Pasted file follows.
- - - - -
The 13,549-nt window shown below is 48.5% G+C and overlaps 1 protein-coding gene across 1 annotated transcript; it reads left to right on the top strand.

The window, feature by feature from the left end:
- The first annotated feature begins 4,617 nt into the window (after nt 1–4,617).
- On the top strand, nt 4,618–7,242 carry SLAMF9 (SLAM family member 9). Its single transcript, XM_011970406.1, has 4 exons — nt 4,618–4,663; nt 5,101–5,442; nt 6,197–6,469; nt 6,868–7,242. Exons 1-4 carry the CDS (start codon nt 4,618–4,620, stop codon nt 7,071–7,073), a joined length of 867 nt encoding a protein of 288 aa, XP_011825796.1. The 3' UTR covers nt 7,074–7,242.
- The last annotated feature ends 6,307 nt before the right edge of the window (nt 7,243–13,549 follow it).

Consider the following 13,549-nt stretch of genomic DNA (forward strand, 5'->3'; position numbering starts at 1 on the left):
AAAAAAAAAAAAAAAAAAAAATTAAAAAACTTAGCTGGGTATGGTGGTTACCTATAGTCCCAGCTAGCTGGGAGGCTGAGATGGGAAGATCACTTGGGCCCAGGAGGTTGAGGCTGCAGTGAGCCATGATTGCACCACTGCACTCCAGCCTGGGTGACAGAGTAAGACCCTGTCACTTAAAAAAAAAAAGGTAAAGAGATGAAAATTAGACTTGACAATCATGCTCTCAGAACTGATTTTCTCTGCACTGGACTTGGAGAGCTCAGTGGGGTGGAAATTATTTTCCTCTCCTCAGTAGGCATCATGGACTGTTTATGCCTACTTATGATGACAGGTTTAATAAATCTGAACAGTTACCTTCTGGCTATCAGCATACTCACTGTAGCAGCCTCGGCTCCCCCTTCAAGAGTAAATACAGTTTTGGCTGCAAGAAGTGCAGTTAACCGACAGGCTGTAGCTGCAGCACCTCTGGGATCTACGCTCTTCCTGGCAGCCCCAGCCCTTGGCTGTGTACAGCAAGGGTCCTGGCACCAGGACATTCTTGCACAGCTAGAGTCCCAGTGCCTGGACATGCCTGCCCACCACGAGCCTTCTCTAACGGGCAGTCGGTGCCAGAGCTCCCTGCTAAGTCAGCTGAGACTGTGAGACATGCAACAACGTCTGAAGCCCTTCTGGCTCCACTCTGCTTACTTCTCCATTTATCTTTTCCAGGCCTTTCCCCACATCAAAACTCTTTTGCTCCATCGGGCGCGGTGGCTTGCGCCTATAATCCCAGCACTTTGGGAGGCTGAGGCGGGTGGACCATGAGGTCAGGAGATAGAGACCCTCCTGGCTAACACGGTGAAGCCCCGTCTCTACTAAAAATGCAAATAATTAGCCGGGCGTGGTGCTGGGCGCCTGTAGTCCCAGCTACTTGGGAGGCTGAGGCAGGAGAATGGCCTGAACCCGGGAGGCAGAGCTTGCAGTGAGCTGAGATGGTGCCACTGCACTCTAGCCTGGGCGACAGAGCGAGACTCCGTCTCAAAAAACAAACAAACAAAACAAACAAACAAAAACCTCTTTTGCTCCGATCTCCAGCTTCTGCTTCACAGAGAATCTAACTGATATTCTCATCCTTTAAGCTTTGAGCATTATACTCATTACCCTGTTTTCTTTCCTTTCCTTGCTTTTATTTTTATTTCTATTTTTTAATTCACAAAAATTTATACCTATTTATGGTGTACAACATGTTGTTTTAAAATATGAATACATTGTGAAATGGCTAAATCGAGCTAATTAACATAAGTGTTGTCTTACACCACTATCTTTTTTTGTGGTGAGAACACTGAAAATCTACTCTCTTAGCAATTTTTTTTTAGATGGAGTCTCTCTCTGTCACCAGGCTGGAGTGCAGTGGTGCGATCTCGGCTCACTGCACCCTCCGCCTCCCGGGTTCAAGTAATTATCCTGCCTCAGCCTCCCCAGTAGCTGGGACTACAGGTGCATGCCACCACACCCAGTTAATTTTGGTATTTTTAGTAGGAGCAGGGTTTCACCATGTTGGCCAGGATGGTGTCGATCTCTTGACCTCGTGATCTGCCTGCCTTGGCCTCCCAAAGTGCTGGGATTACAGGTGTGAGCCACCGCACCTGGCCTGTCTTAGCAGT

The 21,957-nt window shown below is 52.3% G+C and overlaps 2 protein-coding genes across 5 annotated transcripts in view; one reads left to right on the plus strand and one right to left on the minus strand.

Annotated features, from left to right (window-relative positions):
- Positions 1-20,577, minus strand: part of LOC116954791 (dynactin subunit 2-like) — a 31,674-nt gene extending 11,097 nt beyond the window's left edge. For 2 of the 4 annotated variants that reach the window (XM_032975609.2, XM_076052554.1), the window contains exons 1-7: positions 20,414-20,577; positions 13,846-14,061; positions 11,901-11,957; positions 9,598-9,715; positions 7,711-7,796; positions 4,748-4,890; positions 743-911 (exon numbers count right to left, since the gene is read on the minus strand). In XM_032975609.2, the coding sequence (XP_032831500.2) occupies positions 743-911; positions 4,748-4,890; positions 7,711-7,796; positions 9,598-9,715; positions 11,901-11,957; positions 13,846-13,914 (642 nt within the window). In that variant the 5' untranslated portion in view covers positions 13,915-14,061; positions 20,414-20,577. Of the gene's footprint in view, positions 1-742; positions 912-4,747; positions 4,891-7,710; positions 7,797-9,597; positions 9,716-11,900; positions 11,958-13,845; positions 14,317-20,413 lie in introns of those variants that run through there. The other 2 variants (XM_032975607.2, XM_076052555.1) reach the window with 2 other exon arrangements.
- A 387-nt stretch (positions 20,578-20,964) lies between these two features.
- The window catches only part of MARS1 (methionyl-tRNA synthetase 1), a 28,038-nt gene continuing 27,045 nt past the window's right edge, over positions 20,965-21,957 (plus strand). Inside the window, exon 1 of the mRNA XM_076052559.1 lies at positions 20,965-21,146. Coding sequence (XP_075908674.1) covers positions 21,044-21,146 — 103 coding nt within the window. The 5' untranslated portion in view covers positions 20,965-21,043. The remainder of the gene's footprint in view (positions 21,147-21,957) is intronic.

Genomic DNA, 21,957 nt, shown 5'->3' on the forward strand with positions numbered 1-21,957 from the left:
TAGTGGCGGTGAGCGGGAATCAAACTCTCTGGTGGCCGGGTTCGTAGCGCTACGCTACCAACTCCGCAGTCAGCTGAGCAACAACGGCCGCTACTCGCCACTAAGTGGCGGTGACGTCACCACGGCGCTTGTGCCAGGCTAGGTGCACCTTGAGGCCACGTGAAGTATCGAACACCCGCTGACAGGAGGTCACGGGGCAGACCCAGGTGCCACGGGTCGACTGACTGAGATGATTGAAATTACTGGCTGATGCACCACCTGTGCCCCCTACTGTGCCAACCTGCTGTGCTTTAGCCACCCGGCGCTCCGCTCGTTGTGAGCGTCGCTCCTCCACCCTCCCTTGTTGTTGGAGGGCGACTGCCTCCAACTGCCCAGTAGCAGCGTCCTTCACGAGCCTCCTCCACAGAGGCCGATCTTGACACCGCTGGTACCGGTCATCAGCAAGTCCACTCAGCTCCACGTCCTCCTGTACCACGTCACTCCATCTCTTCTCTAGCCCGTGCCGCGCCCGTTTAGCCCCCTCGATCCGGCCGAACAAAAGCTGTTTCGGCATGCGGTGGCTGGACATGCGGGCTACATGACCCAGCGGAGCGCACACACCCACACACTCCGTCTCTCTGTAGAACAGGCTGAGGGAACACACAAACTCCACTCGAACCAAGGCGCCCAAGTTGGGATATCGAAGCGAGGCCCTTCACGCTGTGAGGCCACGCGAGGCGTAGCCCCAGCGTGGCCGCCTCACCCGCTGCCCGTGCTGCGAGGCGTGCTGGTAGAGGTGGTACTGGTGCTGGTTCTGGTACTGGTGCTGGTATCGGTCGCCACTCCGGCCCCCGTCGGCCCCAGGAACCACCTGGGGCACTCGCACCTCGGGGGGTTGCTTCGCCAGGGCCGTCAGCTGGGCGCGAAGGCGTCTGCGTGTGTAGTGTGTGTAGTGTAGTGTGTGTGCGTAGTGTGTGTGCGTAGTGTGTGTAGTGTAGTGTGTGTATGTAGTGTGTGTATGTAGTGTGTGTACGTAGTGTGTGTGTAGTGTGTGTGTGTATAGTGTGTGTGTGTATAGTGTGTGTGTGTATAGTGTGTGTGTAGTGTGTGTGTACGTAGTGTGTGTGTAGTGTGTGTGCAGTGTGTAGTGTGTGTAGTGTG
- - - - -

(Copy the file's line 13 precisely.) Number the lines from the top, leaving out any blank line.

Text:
Genomic DNA, 21,957 nt, shown 5'->3' on the forward strand with positions numbered 1-21,957 from the left: